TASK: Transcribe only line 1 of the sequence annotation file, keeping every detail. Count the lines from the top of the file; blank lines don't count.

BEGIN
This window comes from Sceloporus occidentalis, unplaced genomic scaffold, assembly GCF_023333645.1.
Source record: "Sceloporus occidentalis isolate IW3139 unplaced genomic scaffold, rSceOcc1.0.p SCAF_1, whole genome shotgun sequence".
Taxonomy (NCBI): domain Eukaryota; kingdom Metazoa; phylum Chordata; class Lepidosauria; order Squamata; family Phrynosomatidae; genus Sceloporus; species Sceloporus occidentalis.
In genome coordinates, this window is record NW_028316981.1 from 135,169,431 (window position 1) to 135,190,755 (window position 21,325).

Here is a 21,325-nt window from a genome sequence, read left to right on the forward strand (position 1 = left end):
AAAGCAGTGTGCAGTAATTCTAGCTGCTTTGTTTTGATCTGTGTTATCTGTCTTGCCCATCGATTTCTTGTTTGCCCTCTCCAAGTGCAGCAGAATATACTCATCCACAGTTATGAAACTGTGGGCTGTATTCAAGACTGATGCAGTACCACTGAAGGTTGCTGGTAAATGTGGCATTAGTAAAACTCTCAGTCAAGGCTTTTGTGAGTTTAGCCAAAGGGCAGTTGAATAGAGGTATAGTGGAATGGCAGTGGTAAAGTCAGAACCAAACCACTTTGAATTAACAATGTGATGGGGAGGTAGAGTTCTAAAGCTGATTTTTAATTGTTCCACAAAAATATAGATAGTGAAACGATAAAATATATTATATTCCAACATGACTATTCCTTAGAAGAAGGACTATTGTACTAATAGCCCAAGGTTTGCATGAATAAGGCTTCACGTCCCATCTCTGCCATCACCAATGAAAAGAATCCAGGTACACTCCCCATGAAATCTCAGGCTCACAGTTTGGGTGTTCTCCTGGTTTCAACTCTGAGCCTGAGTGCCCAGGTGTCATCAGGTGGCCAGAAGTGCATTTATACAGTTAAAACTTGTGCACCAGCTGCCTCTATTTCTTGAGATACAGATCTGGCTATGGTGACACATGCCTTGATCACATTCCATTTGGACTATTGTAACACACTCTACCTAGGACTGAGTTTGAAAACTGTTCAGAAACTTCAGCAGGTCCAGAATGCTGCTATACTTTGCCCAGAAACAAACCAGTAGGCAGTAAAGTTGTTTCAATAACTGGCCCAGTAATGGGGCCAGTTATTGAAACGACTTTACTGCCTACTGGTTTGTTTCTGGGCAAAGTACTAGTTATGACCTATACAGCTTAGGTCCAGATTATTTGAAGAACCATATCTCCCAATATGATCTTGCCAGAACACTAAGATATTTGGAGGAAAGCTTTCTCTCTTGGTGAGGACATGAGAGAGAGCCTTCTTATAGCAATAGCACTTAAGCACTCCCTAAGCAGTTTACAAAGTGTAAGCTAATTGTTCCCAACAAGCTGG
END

This window comes from Sceloporus occidentalis, unplaced genomic scaffold, assembly GCF_023333645.1.